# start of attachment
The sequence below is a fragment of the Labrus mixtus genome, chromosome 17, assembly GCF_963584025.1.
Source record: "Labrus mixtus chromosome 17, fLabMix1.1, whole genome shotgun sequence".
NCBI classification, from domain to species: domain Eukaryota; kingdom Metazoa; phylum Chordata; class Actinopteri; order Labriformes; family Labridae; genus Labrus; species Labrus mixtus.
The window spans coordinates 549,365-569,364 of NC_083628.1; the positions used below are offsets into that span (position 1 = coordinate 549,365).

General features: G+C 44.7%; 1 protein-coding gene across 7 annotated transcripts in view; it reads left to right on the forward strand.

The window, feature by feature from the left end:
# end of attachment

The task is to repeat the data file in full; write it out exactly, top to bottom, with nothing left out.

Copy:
The sequence below is a fragment of the Labrus mixtus genome, chromosome 17, assembly GCF_963584025.1.
Source record: "Labrus mixtus chromosome 17, fLabMix1.1, whole genome shotgun sequence".
NCBI classification, from domain to species: domain Eukaryota; kingdom Metazoa; phylum Chordata; class Actinopteri; order Labriformes; family Labridae; genus Labrus; species Labrus mixtus.
The window spans coordinates 549,365-569,364 of NC_083628.1; the positions used below are offsets into that span (position 1 = coordinate 549,365).

General features: G+C 44.7%; 1 protein-coding gene across 7 annotated transcripts in view; it reads left to right on the forward strand.

The window, feature by feature from the left end: